How Do You Say "Gender-Neutral" In French Anyway?

...and boys don't cry.
It’s an exciting day. You head to Monoprix, the Target of France. You beeline to the home section. You see the all-too-familiar logo as you begin the hunt for that perfect Hallmark greeting card.

Maybe it’s a birthday, maybe it’s a wedding, maybe it’s just a friendly “Thinking of you” card that requires the illustration of a bouquet of flowers because, let’s face it, they’re not worth a real bouquet. While nothing compared to the Hallmark card stores of American mall fame, the choices are all there.

On this particular Friday, I was looking for a card for a friend about to give birth to a baby boy. The French don’t really do wedding showers, but that wasn’t going to stop us, and it was all planned. But I needed the perfect card, and finally, I found the category entitled, “naissance,” or birth. What a find!

Quickly, however, I realized that the task would be a difficult one. My friend, the farthest thing from a 60s housewife, wasn’t bound by traditional stereotypes. But these cards were.

Instead of having general “baby” cards, there was a veritable Noah’s Ark of cards lined up with blue and pink versions of the same exact card. Hallmark, come on, really? Apparently it was impossible for a baby girl to be anything but pink. And little boys were meant to live within the spectrum of sky to navy, where even cerulean seemed a daring choice.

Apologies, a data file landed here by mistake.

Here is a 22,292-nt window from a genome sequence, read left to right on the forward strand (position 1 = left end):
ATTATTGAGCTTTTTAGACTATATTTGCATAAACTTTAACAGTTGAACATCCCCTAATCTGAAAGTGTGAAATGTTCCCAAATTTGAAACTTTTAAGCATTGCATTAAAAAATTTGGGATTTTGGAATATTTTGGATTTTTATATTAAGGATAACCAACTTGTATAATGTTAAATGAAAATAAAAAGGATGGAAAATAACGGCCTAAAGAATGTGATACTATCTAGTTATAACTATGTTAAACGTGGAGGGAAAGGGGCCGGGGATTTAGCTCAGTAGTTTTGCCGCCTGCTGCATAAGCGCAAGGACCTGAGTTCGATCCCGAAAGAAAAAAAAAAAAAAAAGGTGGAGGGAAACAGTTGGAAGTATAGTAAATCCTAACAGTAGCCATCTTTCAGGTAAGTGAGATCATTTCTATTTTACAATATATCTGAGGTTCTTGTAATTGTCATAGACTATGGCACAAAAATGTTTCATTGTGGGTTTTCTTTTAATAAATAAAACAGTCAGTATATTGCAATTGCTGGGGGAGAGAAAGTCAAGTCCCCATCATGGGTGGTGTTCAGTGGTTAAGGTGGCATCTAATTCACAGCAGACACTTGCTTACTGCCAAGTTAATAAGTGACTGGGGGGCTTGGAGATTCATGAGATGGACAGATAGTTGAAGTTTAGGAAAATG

I stumbled upon a green card only to find that it was a congratulatory card for multiple babies – but I didn’t want to suggest that her stomach was so big that it could be filled with more than one human. And what was I supposed to do if I didn’t know the baby’s sex? Guess?

I later discussed this incident with my neighbor, who at 73 years old was the last person I’d expect to agree with me.
No effort at all...

“The French are all so old-fashioned,” she said, throwing up her hands. I never thought of the French being as blue-is-for-boys as in the US – then again I rarely shop for baby apparel. Still, even back home, before our grandparents’ time, boys once wore pink by default while girls got the blue.

Mind blown.

Back in Monoprix, and unsure of what to do, I went in another direction, choosing a blank card with Champagne on it. “Get that thing out of you and we’ll drink this,” I wrote on it, a rather eloquent commentary on where our priorities should actually be. 

She appreciated it, along with the purple cupcakes I prepared for her baby shower – the color of her baby’s crib decorations. Because hey, why not?